Conservatives double-down with amendments to Bill 254, the ‘Squashing Ontario Democracy Act’

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A Unifor member in a mask, and a “Unifor Votes” t-shirt at a recent provincial election event.

April 13, 2021

TORONTO – New amendments to the already draconian Bill 254 place extreme restrictions on unions and advocacy groups, aiming to silence dissent in the year before a critical election.

“When Doug Ford’s Conservatives tabled this bill, the intent was immediately obvious, to create fear, confusion, and a chill effect on political expression and organizing in the province,” said Jerry Dias, Unifor National President. “He may be scared of what workers have to say about his government, but Doug Ford’s fear is no excuse for ramming through this anti-democratic legislation.”

The bill severely and aggressively targets third parties through a massive expansion of the pre-election period, restrictions on all issue advertising for 12 months before an election, and a fantastical re-writing of the definition of collusion to include third parties “sharing information” or sharing a common vendor.

To further enhance this chill on democratic engagement, the bill, which Unifor dubs the ‘Squashing Ontario Democracy Act’, empowers the chief elections officer with handing out fines of up to $100,000 with no notice or investigation required.

“Unions like ours are doing everything that we can to protect workers from the COVID-19 pandemic today, and that work includes not only public campaigns but collaborating with other unions and advocacy groups,” said Naureen Rizvi, Unifor Ontario Regional Director. “We must be free to respond to acts of the legislature, and advocate on workers’ behalf. Today, that is a matter of life and death.” 

The law seeks to stack the deck in favour of the Conservatives and would double the personal allowable political contribution from $1,500 to $3000– something only rich donors and their beneficiaries will be able to take full advantage of. The Progressive Conservative Party has the most donors that contribute the current maximum amount.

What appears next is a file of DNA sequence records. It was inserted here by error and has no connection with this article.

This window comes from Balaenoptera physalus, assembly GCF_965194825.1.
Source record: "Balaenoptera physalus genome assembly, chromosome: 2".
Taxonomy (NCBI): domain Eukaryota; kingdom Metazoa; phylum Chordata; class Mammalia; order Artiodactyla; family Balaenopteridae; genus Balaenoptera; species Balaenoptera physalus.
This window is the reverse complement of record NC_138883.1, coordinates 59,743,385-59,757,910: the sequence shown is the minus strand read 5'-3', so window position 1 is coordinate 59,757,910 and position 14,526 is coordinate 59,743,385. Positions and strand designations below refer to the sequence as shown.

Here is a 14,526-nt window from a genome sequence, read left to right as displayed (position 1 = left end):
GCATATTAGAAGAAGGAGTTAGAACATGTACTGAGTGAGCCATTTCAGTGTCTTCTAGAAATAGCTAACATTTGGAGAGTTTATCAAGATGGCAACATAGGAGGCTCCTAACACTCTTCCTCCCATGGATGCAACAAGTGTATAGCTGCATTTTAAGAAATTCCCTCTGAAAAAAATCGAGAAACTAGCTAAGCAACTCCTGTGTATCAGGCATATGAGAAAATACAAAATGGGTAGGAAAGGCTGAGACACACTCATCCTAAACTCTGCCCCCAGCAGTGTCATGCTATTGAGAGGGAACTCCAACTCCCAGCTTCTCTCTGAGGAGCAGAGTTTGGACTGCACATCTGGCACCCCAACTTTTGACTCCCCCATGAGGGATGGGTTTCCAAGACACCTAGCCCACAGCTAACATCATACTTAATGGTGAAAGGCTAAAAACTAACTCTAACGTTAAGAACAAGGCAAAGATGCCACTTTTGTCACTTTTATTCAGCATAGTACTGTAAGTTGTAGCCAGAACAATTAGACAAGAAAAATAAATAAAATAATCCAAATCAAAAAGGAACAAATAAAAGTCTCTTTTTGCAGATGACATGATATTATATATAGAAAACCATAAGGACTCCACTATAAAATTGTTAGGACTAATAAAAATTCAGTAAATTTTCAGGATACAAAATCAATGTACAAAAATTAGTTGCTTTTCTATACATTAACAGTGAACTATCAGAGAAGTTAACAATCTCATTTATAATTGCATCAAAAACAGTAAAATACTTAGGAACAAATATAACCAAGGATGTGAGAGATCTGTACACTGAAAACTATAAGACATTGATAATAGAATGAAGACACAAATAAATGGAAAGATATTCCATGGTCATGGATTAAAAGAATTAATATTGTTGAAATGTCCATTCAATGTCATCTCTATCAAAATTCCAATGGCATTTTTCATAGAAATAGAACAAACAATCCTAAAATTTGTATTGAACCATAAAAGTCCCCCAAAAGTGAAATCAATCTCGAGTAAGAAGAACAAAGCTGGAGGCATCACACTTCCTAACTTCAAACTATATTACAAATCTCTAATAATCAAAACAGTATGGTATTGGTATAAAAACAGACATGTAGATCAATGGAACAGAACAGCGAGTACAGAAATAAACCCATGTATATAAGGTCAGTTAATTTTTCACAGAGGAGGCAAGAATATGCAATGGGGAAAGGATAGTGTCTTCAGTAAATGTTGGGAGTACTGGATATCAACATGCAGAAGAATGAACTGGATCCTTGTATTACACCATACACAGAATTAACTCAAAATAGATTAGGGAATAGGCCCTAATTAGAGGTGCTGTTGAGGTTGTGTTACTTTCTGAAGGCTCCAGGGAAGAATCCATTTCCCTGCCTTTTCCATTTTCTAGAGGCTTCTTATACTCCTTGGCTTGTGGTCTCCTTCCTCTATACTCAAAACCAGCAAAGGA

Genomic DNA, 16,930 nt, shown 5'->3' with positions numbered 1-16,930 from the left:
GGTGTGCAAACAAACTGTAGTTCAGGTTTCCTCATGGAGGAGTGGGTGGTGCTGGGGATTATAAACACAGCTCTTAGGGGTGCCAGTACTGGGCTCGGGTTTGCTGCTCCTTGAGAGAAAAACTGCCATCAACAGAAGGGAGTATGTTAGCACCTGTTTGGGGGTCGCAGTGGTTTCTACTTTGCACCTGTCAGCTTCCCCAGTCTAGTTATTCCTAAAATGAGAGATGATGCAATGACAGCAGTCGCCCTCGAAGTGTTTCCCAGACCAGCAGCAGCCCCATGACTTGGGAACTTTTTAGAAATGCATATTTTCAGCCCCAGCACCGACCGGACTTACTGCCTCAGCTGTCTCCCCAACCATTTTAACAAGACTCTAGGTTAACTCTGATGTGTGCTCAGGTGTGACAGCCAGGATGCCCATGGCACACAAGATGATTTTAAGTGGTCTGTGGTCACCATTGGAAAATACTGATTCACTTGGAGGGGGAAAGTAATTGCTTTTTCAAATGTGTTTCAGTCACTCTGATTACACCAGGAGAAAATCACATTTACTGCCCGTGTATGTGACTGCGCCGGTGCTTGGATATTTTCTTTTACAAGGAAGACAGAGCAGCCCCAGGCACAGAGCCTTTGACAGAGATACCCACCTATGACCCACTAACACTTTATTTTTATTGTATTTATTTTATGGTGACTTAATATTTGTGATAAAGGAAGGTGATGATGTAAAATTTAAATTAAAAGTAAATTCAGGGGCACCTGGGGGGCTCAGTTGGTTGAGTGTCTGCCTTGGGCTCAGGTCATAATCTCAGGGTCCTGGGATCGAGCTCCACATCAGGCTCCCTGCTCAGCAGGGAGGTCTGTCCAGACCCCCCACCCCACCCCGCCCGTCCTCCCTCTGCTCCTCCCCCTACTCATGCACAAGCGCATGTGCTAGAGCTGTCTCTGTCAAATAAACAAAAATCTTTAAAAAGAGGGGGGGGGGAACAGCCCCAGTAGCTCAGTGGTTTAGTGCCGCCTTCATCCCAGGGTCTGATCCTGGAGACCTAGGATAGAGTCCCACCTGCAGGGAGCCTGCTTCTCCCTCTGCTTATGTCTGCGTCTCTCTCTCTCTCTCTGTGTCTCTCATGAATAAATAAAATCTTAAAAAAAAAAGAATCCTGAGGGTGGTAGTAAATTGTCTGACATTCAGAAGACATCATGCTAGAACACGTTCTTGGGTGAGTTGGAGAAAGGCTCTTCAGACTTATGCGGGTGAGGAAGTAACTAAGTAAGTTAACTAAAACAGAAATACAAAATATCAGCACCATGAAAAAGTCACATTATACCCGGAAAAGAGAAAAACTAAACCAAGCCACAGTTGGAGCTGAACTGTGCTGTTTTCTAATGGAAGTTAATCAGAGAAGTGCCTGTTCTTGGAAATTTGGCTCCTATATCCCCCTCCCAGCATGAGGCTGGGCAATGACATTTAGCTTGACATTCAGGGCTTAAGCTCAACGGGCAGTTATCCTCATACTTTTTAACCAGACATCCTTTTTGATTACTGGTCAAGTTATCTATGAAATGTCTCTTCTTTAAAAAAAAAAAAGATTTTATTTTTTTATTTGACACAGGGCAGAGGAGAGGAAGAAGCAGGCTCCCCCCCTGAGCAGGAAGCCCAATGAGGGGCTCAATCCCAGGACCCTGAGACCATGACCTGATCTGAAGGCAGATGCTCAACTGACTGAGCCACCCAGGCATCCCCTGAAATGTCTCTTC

“This is the most blatantly undemocratic piece of legislation that I’ve ever seen in this province. Ford is trying to give his party an advantage while squashing the voice of workers,” continues Dias.

Rizvi told a standing committee in March about many of the issues facing Ontario workers - including capped salaries and changed working conditions for health care workers, minimum wage retail workers and gaming and hospitality workers in regulated industries.

“As a trade union, we are dedicated to representing the interests of our members, both at the bargaining table and through political action. Political advertising is one significant way in which we advocate on our members behalf,” Rizvi told the committee, before asking members to withdraw the legislation. “This political expression does not undermine electoral fairness, it enhances it.”

Bill 254 faces a third reading today in the Ontario Legislature. Several amendments will hit third parties even harder. A new onerous reporting structure requires a third party to file a report before every instance of incurring $1,000 in spending on political advertising.

Earlier amendments to the Ontario Elections Act introducing the current six-month pre-election period are under a Charter challenge that has yet receive a ruling. In 2009, the B.C. Court of Justice struck down legislation limiting third party advertising during a 60-day pre-election period because it impaired freedom of expression and would capture unrelated advertising. Ontario’s Bill 254 pre-election period would be in force for 365 days before an election period.

Further information:

To arrange in phone, Skype, FaceTime interviews or for more information please contact Unifor Communications Representative Sarah McCue at @email or 416-458-3307 (cell).